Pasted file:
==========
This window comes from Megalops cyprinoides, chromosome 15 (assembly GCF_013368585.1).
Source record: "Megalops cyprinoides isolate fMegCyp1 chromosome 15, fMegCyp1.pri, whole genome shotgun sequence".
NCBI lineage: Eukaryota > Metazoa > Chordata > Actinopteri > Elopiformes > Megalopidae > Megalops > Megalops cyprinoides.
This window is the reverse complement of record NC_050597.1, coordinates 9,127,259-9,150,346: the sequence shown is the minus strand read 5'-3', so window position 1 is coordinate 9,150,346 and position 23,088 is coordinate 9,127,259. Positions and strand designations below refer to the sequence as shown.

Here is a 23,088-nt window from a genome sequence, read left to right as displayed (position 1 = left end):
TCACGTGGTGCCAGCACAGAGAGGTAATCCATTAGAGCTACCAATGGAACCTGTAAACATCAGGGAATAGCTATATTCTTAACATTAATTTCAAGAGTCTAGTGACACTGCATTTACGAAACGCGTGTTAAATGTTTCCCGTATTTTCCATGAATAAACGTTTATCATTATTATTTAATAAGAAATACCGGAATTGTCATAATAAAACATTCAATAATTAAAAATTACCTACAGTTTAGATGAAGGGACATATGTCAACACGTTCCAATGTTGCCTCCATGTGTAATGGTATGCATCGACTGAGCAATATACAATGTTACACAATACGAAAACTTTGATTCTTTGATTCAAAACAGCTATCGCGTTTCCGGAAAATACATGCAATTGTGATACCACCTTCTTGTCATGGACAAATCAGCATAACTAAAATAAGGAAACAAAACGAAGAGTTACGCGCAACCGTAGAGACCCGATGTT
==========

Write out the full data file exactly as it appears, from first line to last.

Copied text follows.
This window comes from Megalops cyprinoides, chromosome 15 (assembly GCF_013368585.1).
Source record: "Megalops cyprinoides isolate fMegCyp1 chromosome 15, fMegCyp1.pri, whole genome shotgun sequence".
NCBI lineage: Eukaryota > Metazoa > Chordata > Actinopteri > Elopiformes > Megalopidae > Megalops > Megalops cyprinoides.
This window is the reverse complement of record NC_050597.1, coordinates 9,127,259-9,150,346: the sequence shown is the minus strand read 5'-3', so window position 1 is coordinate 9,150,346 and position 23,088 is coordinate 9,127,259. Positions and strand designations below refer to the sequence as shown.

Here is a 23,088-nt window from a genome sequence, read left to right as displayed (position 1 = left end):
TCACGTGGTGCCAGCACAGAGAGGTAATCCATTAGAGCTACCAATGGAACCTGTAAACATCAGGGAATAGCTATATTCTTAACATTAATTTCAAGAGTCTAGTGACACTGCATTTACGAAACGCGTGTTAAATGTTTCCCGTATTTTCCATGAATAAACGTTTATCATTATTATTTAATAAGAAATACCGGAATTGTCATAATAAAACATTCAATAATTAAAAATTACCTACAGTTTAGATGAAGGGACATATGTCAACACGTTCCAATGTTGCCTCCATGTGTAATGGTATGCATCGACTGAGCAATATACAATGTTACACAATACGAAAACTTTGATTCTTTGATTCAAAACAGCTATCGCGTTTCCGGAAAATACATGCAATTGTGATACCACCTTCTTGTCATGGACAAATCAGCATAACTAAAATAAGGAAACAAAACGAAGAGTTACGCGCAACCGTAGAGACCCGATGTT